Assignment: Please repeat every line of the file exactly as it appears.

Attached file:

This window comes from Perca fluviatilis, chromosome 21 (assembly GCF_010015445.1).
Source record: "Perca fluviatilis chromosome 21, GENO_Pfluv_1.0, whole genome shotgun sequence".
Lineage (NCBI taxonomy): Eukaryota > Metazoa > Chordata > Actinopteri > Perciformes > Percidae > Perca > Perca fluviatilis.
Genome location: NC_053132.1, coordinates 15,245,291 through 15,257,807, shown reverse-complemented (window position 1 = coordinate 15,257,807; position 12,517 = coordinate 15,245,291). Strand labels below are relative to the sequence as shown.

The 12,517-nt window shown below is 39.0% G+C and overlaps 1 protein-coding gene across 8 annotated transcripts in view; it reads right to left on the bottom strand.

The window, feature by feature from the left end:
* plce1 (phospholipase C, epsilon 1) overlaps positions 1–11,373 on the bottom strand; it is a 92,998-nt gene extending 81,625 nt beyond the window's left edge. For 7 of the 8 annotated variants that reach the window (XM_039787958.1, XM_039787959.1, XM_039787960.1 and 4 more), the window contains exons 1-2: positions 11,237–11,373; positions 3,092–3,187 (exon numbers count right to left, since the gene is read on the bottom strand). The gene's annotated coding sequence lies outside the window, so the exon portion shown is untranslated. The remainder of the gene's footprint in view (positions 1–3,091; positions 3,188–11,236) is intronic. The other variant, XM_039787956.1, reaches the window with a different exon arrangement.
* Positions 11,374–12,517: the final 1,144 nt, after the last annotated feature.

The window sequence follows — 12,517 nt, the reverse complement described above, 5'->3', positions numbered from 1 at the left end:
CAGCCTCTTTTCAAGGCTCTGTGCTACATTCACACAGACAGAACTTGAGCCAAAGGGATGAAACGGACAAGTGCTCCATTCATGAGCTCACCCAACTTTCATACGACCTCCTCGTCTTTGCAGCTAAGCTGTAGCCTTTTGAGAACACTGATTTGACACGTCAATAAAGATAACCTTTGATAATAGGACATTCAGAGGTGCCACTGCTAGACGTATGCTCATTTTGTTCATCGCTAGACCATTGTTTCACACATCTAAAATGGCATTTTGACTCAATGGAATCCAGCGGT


This window comes from Perca fluviatilis, chromosome 21 (assembly GCF_010015445.1).
Source record: "Perca fluviatilis chromosome 21, GENO_Pfluv_1.0, whole genome shotgun sequence".
Lineage (NCBI taxonomy): Eukaryota > Metazoa > Chordata > Actinopteri > Perciformes > Percidae > Perca > Perca fluviatilis.
Genome location: NC_053132.1, coordinates 15,245,291 through 15,257,807, shown reverse-complemented (window position 1 = coordinate 15,257,807; position 12,517 = coordinate 15,245,291). Strand labels below are relative to the sequence as shown.

The 12,517-nt window shown below is 39.0% G+C and overlaps 1 protein-coding gene across 8 annotated transcripts in view; it reads right to left on the bottom strand.

The window, feature by feature from the left end:
* plce1 (phospholipase C, epsilon 1) overlaps positions 1–11,373 on the bottom strand; it is a 92,998-nt gene extending 81,625 nt beyond the window's left edge. For 7 of the 8 annotated variants that reach the window (XM_039787958.1, XM_039787959.1, XM_039787960.1 and 4 more), the window contains exons 1-2: positions 11,237–11,373; positions 3,092–3,187 (exon numbers count right to left, since the gene is read on the bottom strand). The gene's annotated coding sequence lies outside the window, so the exon portion shown is untranslated. The remainder of the gene's footprint in view (positions 1–3,091; positions 3,188–11,236) is intronic. The other variant, XM_039787956.1, reaches the window with a different exon arrangement.
* Positions 11,374–12,517: the final 1,144 nt, after the last annotated feature.

The window sequence follows — 12,517 nt, the reverse complement described above, 5'->3', positions numbered from 1 at the left end:
CAGCCTCTTTTCAAGGCTCTGTGCTACATTCACACAGACAGAACTTGAGCCAAAGGGATGAAACGGACAAGTGCTCCATTCATGAGCTCACCCAACTTTCATACGACCTCCTCGTCTTTGCAGCTAAGCTGTAGCCTTTTGAGAACACTGATTTGACACGTCAATAAAGATAACCTTTGATAATAGGACATTCAGAGGTGCCACTGCTAGACGTATGCTCATTTTGTTCATCGCTAGACCATTGTTTCACACATCTAAAATGGCATTTTGACTCAATGGAATCCAGCGGT